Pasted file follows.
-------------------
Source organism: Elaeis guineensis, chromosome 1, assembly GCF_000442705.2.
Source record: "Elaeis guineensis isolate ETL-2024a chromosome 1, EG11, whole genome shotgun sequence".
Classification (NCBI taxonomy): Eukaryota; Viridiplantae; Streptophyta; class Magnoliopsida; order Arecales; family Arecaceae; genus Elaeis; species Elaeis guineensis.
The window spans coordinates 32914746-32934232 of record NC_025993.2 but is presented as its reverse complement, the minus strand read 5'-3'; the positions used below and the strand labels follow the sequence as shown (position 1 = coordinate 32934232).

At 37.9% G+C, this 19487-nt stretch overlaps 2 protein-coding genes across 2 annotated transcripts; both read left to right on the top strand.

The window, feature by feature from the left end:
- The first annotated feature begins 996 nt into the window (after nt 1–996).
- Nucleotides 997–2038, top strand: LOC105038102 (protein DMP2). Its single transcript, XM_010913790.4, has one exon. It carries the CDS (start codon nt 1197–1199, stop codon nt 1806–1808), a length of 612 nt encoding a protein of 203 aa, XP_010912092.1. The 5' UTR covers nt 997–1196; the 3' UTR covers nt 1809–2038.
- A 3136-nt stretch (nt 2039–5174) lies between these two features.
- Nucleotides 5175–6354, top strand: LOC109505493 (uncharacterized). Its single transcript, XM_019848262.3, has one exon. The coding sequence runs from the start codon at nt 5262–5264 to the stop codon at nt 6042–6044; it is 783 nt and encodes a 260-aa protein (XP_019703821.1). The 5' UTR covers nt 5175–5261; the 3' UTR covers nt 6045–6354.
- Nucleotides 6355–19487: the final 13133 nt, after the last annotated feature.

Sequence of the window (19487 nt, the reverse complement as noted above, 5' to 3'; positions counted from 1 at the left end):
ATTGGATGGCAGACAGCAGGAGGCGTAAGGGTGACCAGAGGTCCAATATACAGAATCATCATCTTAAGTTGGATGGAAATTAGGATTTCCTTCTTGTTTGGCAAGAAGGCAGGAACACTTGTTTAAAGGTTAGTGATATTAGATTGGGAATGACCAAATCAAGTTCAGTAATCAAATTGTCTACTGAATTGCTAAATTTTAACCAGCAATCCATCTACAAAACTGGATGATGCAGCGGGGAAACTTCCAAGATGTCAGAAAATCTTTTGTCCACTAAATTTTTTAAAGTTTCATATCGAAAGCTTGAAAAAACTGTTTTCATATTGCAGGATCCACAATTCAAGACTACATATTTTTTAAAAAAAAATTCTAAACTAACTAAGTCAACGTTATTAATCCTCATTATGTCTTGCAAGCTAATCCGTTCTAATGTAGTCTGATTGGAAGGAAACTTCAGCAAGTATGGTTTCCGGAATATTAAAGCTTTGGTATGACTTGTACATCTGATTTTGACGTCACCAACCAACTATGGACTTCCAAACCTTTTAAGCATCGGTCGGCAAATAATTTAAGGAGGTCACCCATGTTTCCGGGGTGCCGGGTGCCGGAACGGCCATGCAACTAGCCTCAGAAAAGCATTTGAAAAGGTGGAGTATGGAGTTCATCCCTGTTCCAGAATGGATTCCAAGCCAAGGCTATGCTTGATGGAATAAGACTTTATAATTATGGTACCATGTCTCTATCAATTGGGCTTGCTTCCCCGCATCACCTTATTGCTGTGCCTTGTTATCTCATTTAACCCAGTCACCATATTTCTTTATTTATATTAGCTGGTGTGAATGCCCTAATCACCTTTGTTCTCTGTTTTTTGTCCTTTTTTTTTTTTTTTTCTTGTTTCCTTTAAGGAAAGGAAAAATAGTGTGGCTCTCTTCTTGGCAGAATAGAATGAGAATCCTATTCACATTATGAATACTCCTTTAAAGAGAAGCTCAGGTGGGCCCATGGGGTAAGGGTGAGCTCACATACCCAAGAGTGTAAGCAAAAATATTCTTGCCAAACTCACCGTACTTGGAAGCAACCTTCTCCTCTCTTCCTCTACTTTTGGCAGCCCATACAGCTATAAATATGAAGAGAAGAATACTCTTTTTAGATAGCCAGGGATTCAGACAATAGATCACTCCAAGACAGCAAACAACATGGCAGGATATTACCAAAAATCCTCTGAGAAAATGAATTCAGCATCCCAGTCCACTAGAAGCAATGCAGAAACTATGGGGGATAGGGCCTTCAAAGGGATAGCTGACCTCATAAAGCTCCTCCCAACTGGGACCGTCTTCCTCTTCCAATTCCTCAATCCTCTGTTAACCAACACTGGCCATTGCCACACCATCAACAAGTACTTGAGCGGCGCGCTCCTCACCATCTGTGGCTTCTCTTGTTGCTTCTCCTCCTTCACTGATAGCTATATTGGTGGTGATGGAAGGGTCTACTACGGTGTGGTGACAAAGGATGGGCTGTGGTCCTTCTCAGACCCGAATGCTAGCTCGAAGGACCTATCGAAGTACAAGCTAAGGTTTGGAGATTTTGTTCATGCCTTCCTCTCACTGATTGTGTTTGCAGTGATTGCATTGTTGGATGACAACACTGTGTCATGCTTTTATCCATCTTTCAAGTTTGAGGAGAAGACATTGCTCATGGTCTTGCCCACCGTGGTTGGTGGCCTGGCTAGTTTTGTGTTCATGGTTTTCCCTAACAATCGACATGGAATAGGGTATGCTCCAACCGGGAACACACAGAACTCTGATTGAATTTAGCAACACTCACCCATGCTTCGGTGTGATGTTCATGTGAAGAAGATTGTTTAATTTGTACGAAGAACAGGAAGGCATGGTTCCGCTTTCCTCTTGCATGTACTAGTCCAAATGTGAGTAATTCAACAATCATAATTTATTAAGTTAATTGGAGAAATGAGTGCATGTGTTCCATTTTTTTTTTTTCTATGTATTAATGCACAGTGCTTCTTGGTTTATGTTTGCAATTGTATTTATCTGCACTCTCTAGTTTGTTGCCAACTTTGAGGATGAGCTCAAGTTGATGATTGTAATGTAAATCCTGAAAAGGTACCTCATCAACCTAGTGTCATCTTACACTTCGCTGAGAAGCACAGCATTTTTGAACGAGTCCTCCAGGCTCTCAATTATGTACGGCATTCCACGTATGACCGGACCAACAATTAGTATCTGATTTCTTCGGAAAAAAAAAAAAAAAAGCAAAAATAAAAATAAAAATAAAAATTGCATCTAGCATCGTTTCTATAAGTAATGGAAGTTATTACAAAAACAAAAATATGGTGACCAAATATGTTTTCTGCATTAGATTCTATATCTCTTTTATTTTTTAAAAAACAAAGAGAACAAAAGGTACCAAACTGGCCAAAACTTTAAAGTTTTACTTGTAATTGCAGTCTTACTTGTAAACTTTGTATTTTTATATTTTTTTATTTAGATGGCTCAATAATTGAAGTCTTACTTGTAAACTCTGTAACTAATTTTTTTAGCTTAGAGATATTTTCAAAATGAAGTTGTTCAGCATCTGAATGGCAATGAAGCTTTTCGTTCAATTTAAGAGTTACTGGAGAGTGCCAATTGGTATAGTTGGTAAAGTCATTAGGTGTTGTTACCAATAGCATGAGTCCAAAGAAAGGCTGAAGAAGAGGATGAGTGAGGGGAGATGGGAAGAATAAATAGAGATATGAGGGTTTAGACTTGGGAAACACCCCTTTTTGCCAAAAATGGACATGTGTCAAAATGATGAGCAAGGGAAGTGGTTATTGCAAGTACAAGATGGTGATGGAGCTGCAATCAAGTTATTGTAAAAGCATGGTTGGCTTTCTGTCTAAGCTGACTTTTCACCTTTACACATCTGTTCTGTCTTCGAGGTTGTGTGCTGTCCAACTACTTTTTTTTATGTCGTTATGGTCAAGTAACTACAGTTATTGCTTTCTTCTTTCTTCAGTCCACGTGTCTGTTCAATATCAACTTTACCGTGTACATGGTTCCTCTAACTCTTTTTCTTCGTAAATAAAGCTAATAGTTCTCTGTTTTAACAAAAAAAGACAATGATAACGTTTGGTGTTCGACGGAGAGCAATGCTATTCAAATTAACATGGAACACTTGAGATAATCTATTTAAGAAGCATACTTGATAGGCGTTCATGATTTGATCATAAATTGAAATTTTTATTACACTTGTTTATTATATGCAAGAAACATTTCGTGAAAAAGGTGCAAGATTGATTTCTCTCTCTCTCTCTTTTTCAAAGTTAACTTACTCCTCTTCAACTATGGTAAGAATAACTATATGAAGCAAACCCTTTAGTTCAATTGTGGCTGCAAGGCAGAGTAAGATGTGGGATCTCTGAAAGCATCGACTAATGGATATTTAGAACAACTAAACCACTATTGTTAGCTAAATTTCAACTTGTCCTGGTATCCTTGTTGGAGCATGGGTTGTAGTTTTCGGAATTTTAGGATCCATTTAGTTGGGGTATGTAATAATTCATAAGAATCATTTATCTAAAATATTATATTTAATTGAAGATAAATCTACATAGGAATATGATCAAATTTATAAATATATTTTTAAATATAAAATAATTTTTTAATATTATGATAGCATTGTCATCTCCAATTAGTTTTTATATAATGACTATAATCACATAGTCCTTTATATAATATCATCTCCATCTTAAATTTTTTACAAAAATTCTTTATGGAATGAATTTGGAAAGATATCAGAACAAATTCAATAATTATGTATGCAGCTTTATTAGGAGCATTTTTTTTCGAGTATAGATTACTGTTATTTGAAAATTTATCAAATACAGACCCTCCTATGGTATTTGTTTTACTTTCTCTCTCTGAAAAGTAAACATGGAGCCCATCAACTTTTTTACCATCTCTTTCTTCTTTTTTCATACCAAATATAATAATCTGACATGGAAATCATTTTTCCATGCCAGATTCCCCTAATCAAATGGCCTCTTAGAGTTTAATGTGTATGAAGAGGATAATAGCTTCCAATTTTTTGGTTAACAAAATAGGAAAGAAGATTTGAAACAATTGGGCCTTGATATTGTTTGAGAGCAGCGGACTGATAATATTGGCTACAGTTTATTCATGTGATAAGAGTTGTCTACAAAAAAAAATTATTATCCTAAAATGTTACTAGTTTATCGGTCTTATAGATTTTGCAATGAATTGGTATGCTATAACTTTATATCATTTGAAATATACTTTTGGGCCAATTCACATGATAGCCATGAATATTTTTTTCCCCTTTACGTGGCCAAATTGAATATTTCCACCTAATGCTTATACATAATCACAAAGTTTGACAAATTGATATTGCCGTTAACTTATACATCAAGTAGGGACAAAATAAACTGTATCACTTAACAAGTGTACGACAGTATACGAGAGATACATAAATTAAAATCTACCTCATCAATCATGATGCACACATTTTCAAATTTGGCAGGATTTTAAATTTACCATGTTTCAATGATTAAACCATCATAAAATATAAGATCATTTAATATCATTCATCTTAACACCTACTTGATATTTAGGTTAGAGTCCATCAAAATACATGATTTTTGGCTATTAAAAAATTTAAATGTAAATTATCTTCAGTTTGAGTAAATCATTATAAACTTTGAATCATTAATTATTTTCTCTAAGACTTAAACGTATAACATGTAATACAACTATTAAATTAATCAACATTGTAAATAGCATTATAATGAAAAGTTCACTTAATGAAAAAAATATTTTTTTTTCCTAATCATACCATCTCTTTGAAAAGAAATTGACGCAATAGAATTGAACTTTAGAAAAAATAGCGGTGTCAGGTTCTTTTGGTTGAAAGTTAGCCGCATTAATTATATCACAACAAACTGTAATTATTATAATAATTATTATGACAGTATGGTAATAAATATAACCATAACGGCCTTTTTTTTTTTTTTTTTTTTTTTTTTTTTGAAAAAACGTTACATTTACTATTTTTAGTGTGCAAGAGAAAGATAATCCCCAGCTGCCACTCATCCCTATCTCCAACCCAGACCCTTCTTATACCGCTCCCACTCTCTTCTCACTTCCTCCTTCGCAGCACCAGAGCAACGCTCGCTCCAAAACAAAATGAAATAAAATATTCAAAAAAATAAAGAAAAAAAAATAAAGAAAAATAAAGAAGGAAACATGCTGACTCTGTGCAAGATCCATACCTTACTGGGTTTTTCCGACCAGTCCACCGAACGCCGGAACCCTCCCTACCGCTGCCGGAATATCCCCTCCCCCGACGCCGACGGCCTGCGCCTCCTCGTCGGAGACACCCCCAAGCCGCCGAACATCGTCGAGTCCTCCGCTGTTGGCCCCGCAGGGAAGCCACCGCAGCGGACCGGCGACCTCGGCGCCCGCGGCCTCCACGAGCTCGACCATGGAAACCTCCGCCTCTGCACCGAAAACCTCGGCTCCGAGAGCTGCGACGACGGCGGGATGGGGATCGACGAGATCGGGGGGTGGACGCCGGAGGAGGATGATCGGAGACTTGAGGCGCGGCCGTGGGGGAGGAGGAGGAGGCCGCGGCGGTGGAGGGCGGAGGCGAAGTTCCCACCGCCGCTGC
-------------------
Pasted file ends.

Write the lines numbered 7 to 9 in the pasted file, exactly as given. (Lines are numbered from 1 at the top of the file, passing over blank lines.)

- The first annotated feature begins 996 nt into the window (after nt 1–996).
- Nucleotides 997–2038, top strand: LOC105038102 (protein DMP2). Its single transcript, XM_010913790.4, has one exon. It carries the CDS (start codon nt 1197–1199, stop codon nt 1806–1808), a length of 612 nt encoding a protein of 203 aa, XP_010912092.1. The 5' UTR covers nt 997–1196; the 3' UTR covers nt 1809–2038.
- A 3136-nt stretch (nt 2039–5174) lies between these two features.